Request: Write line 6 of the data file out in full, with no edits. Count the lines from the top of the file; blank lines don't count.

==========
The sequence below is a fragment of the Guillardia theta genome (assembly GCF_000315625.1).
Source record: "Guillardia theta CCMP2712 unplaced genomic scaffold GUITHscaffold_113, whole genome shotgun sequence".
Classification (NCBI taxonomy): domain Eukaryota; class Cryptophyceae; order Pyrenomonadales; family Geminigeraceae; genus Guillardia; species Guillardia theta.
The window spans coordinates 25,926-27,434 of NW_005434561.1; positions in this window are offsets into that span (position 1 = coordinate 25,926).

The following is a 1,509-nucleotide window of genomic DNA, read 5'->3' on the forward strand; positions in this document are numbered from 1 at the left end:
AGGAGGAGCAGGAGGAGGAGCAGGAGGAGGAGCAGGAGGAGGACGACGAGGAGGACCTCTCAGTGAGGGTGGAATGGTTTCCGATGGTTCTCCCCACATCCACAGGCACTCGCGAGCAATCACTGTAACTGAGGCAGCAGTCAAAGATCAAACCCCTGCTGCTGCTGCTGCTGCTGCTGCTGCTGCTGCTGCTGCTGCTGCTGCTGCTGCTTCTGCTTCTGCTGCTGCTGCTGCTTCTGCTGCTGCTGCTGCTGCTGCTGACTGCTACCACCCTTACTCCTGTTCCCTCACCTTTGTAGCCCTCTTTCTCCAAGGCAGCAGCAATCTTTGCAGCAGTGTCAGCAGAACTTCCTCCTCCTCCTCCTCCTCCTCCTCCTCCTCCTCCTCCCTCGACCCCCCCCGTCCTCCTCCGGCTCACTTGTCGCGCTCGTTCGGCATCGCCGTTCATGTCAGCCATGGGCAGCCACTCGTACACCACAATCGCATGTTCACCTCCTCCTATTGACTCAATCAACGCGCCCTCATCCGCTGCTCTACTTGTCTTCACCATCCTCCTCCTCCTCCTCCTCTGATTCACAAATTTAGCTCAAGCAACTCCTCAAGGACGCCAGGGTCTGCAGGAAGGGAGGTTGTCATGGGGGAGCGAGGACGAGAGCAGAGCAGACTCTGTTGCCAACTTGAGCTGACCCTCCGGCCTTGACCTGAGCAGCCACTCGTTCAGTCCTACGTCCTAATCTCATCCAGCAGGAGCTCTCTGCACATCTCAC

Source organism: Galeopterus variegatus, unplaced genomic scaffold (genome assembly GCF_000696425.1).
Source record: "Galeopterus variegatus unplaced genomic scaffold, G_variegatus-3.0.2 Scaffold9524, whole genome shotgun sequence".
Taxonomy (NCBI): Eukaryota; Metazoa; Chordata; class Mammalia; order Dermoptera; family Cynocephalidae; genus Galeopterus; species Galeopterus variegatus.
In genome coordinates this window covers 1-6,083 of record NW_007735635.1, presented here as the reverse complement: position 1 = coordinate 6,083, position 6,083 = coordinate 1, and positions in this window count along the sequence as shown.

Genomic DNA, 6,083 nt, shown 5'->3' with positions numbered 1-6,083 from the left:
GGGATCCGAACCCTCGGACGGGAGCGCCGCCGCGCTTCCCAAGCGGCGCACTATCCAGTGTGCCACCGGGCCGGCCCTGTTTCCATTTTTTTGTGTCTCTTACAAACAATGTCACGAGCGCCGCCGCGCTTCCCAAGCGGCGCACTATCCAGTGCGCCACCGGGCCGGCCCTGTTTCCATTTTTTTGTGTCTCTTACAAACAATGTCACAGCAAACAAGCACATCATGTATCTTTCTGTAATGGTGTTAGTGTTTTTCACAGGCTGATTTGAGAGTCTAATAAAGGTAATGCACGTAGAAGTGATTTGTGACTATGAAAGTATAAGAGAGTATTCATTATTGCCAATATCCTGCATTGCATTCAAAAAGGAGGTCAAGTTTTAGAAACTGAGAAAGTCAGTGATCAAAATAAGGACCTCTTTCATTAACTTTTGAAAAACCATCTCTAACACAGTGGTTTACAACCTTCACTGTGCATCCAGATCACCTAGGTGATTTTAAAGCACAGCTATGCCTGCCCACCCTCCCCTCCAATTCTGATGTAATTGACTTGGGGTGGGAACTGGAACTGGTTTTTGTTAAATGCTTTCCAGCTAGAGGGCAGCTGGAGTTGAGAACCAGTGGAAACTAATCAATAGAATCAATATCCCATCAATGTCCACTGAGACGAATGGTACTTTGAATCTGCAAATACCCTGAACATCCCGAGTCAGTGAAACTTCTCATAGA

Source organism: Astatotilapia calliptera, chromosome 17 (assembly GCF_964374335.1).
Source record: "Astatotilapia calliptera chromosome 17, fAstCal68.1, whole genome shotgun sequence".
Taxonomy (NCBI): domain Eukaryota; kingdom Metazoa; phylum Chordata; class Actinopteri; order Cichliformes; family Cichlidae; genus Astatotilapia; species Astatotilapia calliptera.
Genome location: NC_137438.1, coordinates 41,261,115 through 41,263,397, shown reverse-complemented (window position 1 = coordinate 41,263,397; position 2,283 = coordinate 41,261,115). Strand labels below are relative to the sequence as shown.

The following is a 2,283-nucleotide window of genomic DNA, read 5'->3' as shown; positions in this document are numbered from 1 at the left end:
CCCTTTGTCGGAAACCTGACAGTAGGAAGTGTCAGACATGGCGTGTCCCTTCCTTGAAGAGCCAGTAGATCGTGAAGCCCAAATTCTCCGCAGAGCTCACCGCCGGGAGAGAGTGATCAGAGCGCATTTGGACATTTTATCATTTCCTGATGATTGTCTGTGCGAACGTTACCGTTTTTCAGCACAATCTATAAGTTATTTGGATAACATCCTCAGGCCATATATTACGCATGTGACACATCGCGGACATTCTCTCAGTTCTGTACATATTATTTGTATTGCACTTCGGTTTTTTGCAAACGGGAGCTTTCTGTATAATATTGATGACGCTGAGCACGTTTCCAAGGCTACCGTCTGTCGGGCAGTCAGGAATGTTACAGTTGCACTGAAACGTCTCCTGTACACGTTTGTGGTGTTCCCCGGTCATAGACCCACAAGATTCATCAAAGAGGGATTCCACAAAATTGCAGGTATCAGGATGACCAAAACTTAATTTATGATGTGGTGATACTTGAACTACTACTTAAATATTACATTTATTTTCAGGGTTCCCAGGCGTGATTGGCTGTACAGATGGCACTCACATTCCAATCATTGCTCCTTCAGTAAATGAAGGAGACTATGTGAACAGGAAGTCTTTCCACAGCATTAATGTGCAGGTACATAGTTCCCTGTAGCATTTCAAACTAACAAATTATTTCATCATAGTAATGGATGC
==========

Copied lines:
AGGAGGAGCAGGAGGAGGAGCAGGAGGAGGAGCAGGAGGAGGACGACGAGGAGGACCTCTCAGTGAGGGTGGAATGGTTTCCGATGGTTCTCCCCACATCCACAGGCACTCGCGAGCAATCACTGTAACTGAGGCAGCAGTCAAAGATCAAACCCCTGCTGCTGCTGCTGCTGCTGCTGCTGCTGCTGCTGCTGCTGCTGCTGCTGCTGCTTCTGCTTCTGCTGCTGCTGCTGCTTCTGCTGCTGCTGCTGCTGCTGCTGACTGCTACCACCCTTACTCCTGTTCCCTCACCTTTGTAGCCCTCTTTCTCCAAGGCAGCAGCAATCTTTGCAGCAGTGTCAGCAGAACTTCCTCCTCCTCCTCCTCCTCCTCCTCCTCCTCCTCCTCCCTCGACCCCCCCCGTCCTCCTCCGGCTCACTTGTCGCGCTCGTTCGGCATCGCCGTTCATGTCAGCCATGGGCAGCCACTCGTACACCACAATCGCATGTTCACCTCCTCCTATTGACTCAATCAACGCGCCCTCATCCGCTGCTCTACTTGTCTTCACCATCCTCCTCCTCCTCCTCCTCTGATTCACAAATTTAGCTCAAGCAACTCCTCAAGGACGCCAGGGTCTGCAGGAAGGGAGGTTGTCATGGGGGAGCGAGGACGAGAGCAGAGCAGACTCTGTTGCCAACTTGAGCTGACCCTCCGGCCTTGACCTGAGCAGCCACTCGTTCAGTCCTACGTCCTAATCTCATCCAGCAGGAGCTCTCTGCACATCTCAC